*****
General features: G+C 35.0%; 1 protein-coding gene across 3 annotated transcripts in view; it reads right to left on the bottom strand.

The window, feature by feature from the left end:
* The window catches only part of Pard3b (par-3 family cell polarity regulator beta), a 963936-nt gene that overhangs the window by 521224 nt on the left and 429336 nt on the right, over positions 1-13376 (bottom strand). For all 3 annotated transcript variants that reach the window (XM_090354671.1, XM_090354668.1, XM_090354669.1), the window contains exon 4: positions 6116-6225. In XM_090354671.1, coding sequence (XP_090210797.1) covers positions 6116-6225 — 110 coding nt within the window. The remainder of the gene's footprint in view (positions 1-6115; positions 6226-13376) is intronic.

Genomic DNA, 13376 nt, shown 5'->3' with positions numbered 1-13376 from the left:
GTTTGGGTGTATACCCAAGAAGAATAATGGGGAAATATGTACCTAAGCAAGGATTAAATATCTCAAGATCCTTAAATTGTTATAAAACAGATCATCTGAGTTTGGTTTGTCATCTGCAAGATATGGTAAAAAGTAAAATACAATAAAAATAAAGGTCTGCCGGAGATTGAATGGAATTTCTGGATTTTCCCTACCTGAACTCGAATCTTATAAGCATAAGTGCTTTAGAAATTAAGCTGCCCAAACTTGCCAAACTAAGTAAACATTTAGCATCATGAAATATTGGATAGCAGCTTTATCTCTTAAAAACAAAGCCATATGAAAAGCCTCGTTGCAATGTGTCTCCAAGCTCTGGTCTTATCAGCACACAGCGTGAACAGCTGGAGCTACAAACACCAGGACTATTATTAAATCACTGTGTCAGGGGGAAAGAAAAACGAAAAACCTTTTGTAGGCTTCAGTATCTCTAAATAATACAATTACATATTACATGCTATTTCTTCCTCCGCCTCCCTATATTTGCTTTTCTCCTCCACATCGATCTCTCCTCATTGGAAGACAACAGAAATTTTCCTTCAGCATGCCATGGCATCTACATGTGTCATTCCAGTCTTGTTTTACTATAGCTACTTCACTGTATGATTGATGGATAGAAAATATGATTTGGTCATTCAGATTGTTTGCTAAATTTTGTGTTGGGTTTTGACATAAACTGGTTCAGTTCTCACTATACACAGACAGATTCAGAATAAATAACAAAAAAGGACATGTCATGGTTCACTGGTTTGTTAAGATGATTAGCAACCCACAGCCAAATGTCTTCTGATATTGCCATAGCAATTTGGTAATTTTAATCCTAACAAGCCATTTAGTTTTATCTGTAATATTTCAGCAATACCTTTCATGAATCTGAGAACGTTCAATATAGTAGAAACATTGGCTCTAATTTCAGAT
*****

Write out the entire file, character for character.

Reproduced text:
General features: G+C 35.0%; 1 protein-coding gene across 3 annotated transcripts in view; it reads right to left on the bottom strand.

The window, feature by feature from the left end:
* The window catches only part of Pard3b (par-3 family cell polarity regulator beta), a 963936-nt gene that overhangs the window by 521224 nt on the left and 429336 nt on the right, over positions 1-13376 (bottom strand). For all 3 annotated transcript variants that reach the window (XM_090354671.1, XM_090354668.1, XM_090354669.1), the window contains exon 4: positions 6116-6225. In XM_090354671.1, coding sequence (XP_090210797.1) covers positions 6116-6225 — 110 coding nt within the window. The remainder of the gene's footprint in view (positions 1-6115; positions 6226-13376) is intronic.

Genomic DNA, 13376 nt, shown 5'->3' with positions numbered 1-13376 from the left:
GTTTGGGTGTATACCCAAGAAGAATAATGGGGAAATATGTACCTAAGCAAGGATTAAATATCTCAAGATCCTTAAATTGTTATAAAACAGATCATCTGAGTTTGGTTTGTCATCTGCAAGATATGGTAAAAAGTAAAATACAATAAAAATAAAGGTCTGCCGGAGATTGAATGGAATTTCTGGATTTTCCCTACCTGAACTCGAATCTTATAAGCATAAGTGCTTTAGAAATTAAGCTGCCCAAACTTGCCAAACTAAGTAAACATTTAGCATCATGAAATATTGGATAGCAGCTTTATCTCTTAAAAACAAAGCCATATGAAAAGCCTCGTTGCAATGTGTCTCCAAGCTCTGGTCTTATCAGCACACAGCGTGAACAGCTGGAGCTACAAACACCAGGACTATTATTAAATCACTGTGTCAGGGGGAAAGAAAAACGAAAAACCTTTTGTAGGCTTCAGTATCTCTAAATAATACAATTACATATTACATGCTATTTCTTCCTCCGCCTCCCTATATTTGCTTTTCTCCTCCACATCGATCTCTCCTCATTGGAAGACAACAGAAATTTTCCTTCAGCATGCCATGGCATCTACATGTGTCATTCCAGTCTTGTTTTACTATAGCTACTTCACTGTATGATTGATGGATAGAAAATATGATTTGGTCATTCAGATTGTTTGCTAAATTTTGTGTTGGGTTTTGACATAAACTGGTTCAGTTCTCACTATACACAGACAGATTCAGAATAAATAACAAAAAAGGACATGTCATGGTTCACTGGTTTGTTAAGATGATTAGCAACCCACAGCCAAATGTCTTCTGATATTGCCATAGCAATTTGGTAATTTTAATCCTAACAAGCCATTTAGTTTTATCTGTAATATTTCAGCAATACCTTTCATGAATCTGAGAACGTTCAATATAGTAGAAACATTGGCTCTAATTTCAGAT